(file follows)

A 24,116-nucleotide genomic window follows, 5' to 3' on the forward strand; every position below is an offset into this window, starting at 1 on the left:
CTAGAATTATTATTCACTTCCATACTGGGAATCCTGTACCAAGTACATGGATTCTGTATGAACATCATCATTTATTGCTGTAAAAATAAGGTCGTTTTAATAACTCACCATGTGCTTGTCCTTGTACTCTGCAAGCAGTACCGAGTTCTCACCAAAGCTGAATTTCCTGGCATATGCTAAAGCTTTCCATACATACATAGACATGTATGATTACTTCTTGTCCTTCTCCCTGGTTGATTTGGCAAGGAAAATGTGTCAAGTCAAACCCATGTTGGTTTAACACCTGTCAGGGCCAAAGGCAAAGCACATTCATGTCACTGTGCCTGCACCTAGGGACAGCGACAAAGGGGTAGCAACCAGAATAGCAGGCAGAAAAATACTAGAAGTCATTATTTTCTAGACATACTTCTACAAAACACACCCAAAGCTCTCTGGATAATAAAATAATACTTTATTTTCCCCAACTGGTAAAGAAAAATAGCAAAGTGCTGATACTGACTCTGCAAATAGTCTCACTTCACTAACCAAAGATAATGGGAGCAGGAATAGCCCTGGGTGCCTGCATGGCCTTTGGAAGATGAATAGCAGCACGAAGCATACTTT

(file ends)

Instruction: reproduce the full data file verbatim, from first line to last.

A 24,116-nucleotide genomic window follows, 5' to 3' on the forward strand; every position below is an offset into this window, starting at 1 on the left:
CTAGAATTATTATTCACTTCCATACTGGGAATCCTGTACCAAGTACATGGATTCTGTATGAACATCATCATTTATTGCTGTAAAAATAAGGTCGTTTTAATAACTCACCATGTGCTTGTCCTTGTACTCTGCAAGCAGTACCGAGTTCTCACCAAAGCTGAATTTCCTGGCATATGCTAAAGCTTTCCATACATACATAGACATGTATGATTACTTCTTGTCCTTCTCCCTGGTTGATTTGGCAAGGAAAATGTGTCAAGTCAAACCCATGTTGGTTTAACACCTGTCAGGGCCAAAGGCAAAGCACATTCATGTCACTGTGCCTGCACCTAGGGACAGCGACAAAGGGGTAGCAACCAGAATAGCAGGCAGAAAAATACTAGAAGTCATTATTTTCTAGACATACTTCTACAAAACACACCCAAAGCTCTCTGGATAATAAAATAATACTTTATTTTCCCCAACTGGTAAAGAAAAATAGCAAAGTGCTGATACTGACTCTGCAAATAGTCTCACTTCACTAACCAAAGATAATGGGAGCAGGAATAGCCCTGGGTGCCTGCATGGCCTTTGGAAGATGAATAGCAGCACGAAGCATACTTT